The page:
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As House Gives Early Nod to $15 Wage, Advocates Turn to Senate

Ricarra Jones (right), acting political director of 1199SEIU, joined with the LOCAL Maryland coalition Wednesday to oppose a preemption provision in the pending $15 minimum wage bill. Photo by Danielle E. Gaines

Hardly an hour after the House of Delegates moved forward a stripped-back $15 minimum wage bill, advocates gathered in Annapolis to turn lobbying efforts toward the crossfiled Senate bill.

Representatives from the NAACP, 1199 SEIU, American Heart Association and others – who have come together under the acronym LOCAL Maryland – pressed for a Senate version of the bill without a preemption provision.

LOCAL, which stands for Let Our Communities Act Locally, opposes any provision that would prohibit local communities from setting their own minimum wages higher than the state rate. A $15 wage should be the floor throughout the state, with the possibility of local increases, the advocates said.

“This amendment will block people of color living in cities and counties from earning the higher wages they need to support their families,” Gerald Stansbury, president of the Maryland State Conference of the NAACP, said in a statement. “The NAACP finds this amendment both offensive and harmful to people of color.”

The coalition supports efforts to end preemption provisions in all areas of the law – the American Heart Association’s involvement, for example, is focused on health-related local laws – but used the movement of the Fight for 15 bill to come together in Annapolis.

“We must protect the ability of our cities, towns and counties to pass laws that keep our families healthy, our environments clean and good jobs plentiful,” said Shawn McIntosh, executive director of Sugar Free Kids Maryland. “The minimum wage amendment will put the health of our most vulnerable residents at risk, including children, the elderly and communities of color.”

McIntosh said she has heard that there is a “very strong possibility” of a preemption provision being included in the Senate version of the bill.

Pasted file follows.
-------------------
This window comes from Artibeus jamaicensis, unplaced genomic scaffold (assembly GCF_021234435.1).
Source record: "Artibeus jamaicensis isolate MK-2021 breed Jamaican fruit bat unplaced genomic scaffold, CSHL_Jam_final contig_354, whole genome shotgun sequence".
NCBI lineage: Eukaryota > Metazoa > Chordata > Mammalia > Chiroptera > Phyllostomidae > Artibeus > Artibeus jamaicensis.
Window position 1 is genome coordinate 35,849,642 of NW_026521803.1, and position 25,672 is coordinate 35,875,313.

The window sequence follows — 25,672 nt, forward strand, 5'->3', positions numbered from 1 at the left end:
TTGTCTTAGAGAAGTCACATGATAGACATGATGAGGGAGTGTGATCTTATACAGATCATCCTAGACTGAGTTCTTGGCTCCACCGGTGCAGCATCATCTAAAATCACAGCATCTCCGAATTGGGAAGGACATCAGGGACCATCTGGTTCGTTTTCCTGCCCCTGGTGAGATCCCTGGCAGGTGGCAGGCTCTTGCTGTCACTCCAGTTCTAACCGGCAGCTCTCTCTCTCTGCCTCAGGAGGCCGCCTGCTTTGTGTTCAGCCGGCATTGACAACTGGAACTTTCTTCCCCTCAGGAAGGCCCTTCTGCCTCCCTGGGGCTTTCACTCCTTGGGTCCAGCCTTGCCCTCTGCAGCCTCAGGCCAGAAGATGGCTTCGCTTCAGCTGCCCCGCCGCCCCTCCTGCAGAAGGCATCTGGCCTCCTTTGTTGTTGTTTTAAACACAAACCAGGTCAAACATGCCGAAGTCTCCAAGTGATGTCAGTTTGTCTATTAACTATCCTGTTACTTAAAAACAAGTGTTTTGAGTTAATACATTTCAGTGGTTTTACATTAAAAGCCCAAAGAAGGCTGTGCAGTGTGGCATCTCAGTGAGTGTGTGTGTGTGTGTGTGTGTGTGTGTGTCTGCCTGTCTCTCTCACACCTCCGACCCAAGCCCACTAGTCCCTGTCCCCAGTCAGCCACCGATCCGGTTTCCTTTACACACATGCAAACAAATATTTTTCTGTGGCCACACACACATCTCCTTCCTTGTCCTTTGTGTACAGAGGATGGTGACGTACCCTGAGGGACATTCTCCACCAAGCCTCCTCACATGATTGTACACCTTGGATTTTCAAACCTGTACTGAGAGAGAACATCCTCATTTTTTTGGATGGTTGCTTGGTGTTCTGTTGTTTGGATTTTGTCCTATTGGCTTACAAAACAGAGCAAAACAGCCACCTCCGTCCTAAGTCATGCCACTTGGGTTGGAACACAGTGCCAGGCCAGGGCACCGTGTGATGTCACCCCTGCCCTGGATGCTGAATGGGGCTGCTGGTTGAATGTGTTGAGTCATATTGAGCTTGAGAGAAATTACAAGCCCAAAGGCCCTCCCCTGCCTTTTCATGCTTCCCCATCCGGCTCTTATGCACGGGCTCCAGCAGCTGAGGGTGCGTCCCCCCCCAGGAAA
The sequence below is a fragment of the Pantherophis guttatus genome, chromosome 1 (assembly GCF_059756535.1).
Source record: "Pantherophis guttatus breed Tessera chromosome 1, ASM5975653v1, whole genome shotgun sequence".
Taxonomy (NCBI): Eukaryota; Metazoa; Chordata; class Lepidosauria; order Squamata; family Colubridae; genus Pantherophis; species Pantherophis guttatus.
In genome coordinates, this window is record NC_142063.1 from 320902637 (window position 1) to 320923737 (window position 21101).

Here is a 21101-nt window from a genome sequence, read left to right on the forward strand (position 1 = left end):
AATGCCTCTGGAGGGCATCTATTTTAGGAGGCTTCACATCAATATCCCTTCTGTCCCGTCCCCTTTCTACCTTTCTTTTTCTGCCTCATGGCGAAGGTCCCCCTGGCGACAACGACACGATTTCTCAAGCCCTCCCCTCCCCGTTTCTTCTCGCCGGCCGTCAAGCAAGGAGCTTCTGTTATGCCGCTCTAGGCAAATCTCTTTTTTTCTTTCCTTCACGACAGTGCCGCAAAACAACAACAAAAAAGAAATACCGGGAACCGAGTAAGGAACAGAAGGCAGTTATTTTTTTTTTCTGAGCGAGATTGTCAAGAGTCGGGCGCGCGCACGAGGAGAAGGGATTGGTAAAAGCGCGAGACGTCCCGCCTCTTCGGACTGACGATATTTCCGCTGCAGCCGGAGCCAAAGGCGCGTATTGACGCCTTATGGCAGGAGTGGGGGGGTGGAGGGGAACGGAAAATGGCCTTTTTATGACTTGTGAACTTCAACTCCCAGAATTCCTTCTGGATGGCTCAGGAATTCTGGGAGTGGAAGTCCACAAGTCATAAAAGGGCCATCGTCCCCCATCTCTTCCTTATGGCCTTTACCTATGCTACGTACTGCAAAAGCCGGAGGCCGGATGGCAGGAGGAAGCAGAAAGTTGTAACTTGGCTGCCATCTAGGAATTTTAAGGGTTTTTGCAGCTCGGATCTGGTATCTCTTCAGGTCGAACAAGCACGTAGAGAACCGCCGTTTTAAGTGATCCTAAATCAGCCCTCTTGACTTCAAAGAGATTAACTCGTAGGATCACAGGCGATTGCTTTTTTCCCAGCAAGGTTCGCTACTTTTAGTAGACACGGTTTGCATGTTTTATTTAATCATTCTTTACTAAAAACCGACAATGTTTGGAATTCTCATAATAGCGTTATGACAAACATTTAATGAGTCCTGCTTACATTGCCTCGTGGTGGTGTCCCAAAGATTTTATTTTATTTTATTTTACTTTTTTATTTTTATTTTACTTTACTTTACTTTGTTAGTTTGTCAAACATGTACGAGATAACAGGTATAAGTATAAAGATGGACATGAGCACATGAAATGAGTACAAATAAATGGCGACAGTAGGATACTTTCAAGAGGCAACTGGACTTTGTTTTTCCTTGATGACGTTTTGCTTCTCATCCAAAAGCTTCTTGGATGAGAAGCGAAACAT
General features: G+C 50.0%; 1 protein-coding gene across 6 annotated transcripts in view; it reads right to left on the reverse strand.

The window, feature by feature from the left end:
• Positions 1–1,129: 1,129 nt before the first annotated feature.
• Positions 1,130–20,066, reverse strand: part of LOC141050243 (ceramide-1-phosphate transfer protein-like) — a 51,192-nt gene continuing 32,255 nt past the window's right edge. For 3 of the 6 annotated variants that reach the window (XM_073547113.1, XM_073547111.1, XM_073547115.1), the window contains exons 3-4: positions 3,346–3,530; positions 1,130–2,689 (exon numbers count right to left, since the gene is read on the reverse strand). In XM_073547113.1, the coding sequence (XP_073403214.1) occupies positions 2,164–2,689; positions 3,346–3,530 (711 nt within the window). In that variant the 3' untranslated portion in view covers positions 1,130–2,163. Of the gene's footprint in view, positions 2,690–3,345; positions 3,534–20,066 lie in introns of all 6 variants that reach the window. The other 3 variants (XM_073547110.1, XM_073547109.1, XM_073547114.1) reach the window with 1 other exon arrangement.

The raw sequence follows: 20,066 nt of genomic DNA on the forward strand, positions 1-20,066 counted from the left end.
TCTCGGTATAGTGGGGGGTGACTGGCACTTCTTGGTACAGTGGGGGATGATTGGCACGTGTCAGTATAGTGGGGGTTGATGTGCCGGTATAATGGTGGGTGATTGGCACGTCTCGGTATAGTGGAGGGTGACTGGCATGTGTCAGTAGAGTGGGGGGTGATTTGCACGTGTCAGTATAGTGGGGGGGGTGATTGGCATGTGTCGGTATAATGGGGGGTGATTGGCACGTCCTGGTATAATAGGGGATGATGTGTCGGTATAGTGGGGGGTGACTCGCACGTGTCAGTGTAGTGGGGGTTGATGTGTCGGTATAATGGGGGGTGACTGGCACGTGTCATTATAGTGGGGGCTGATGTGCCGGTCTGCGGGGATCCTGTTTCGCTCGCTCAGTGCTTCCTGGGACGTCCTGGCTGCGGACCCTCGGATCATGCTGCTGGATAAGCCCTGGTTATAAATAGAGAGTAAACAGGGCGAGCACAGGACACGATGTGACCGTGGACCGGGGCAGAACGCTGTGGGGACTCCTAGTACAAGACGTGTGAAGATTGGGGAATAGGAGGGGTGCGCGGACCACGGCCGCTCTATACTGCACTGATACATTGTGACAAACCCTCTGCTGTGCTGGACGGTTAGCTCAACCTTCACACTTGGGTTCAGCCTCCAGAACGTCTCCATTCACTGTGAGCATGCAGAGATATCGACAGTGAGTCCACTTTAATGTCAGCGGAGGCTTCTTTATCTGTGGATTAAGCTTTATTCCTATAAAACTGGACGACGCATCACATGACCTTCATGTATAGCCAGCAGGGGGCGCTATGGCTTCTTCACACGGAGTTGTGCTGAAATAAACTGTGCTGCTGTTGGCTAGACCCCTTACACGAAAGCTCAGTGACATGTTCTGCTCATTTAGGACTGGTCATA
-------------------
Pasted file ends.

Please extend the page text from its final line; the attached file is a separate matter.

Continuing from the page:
Preemption laws are becoming increasingly common in the United States, according to LOCAL Maryland. Twenty-six states have passed minimum wage preemption laws.

Maryland has passed preemption laws on tobacco control, paid sick leave and to prohibit local gun control laws.

“Maryland’s Fight for $15 campaign has a simple goal of giving hard-working state residents wages they deserve in order to cover basic living costs,” said Ricarra Jones, acting political director of 1199SEIU. “We are working with LOCAL Maryland to call on the Maryland General Assembly to pass a wage measure that benefits all residents while preserving the ability of local government to work on behalf of our own communities.”

Advocates said the addition of a preemption provision would further weaken a bill that saw significant amendments in the House Economic Matters Committee. The Senate was waiting to see how the House treated the Fight for 15 measure before moving forward on a vote in that chamber.

The House amendments, passed on the floor this week, would exempt tipped workers, agricultural workers and workers under the age of 18 from the $15 minimum wage.

A series of amendments from Republican lawmakers were voted down by wide margins on the House floor Wednesday morning.

Del. Wayne Hartman (R-Lower Shore) sought an amendment that would have exempted some rural areas from the $15 minimum wage. An amendment from Del. Sid Saab (R-Anne Arundel) would have extended an 85 percent youth wage up to 20-year-olds. An amendment from Del. Neil Parrott (R-Washington) to allow a county-by-county minimum wage also failed. Ninety-four or more delegates voted against each of the amendments.

No amendments were put forward on the floor from progressive lawmakers seeking to restore provisions of the bill removed in committee. Del. Shelly Hettleman (D-Baltimore County) said she considered an amendment that would have added back a provision to tie annual wage adjustments beyond the $15 minimum to the Consumer Price Index.

Wednesday afternoon, Hettleman said simply that it “wasn’t the right opportunity” to seek a floor amendment right now. Generally, Hettleman said she would oppose a preemption amendment if it is included in the bill by the end of session. “We’re far from having completed the legislative process,” she said.

Sen. Cory V. McCray (D-Baltimore City) said he “whole-heartedly” supports the advocates against a preemption provision.

“I think we should have local control, in reference to wages and various other issues,” McCray said. “Local jurisdictions should have that discretion. If they think workers in their respective jurisdictions should be paid more, that is their decision. We know that local folks have their ears closest to the ground.”


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As House Gives Early Nod to $15 Wage, Advocates Turn to Senate